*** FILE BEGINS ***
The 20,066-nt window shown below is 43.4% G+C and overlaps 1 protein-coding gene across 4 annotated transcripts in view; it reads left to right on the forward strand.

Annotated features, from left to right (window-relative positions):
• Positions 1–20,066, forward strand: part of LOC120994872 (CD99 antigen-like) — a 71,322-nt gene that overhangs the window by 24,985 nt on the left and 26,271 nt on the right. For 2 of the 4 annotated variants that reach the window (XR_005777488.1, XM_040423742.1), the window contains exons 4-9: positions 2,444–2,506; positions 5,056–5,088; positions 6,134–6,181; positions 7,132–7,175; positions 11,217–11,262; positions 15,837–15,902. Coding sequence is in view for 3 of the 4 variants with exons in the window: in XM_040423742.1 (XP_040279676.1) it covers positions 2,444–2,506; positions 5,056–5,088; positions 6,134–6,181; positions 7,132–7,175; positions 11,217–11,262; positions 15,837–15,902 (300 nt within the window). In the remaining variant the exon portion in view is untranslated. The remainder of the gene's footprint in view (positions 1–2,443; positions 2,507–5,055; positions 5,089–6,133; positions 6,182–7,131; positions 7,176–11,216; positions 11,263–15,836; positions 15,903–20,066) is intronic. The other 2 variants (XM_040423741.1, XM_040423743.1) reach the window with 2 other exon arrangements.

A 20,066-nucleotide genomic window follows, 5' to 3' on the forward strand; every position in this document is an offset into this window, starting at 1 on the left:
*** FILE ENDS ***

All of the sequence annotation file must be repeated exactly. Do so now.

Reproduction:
The 20,066-nt window shown below is 43.4% G+C and overlaps 1 protein-coding gene across 4 annotated transcripts in view; it reads left to right on the forward strand.

Annotated features, from left to right (window-relative positions):
• Positions 1–20,066, forward strand: part of LOC120994872 (CD99 antigen-like) — a 71,322-nt gene that overhangs the window by 24,985 nt on the left and 26,271 nt on the right. For 2 of the 4 annotated variants that reach the window (XR_005777488.1, XM_040423742.1), the window contains exons 4-9: positions 2,444–2,506; positions 5,056–5,088; positions 6,134–6,181; positions 7,132–7,175; positions 11,217–11,262; positions 15,837–15,902. Coding sequence is in view for 3 of the 4 variants with exons in the window: in XM_040423742.1 (XP_040279676.1) it covers positions 2,444–2,506; positions 5,056–5,088; positions 6,134–6,181; positions 7,132–7,175; positions 11,217–11,262; positions 15,837–15,902 (300 nt within the window). In the remaining variant the exon portion in view is untranslated. The remainder of the gene's footprint in view (positions 1–2,443; positions 2,507–5,055; positions 5,089–6,133; positions 6,182–7,131; positions 7,176–11,216; positions 11,263–15,836; positions 15,903–20,066) is intronic. The other 2 variants (XM_040423741.1, XM_040423743.1) reach the window with 2 other exon arrangements.

A 20,066-nucleotide genomic window follows, 5' to 3' on the forward strand; every position in this document is an offset into this window, starting at 1 on the left: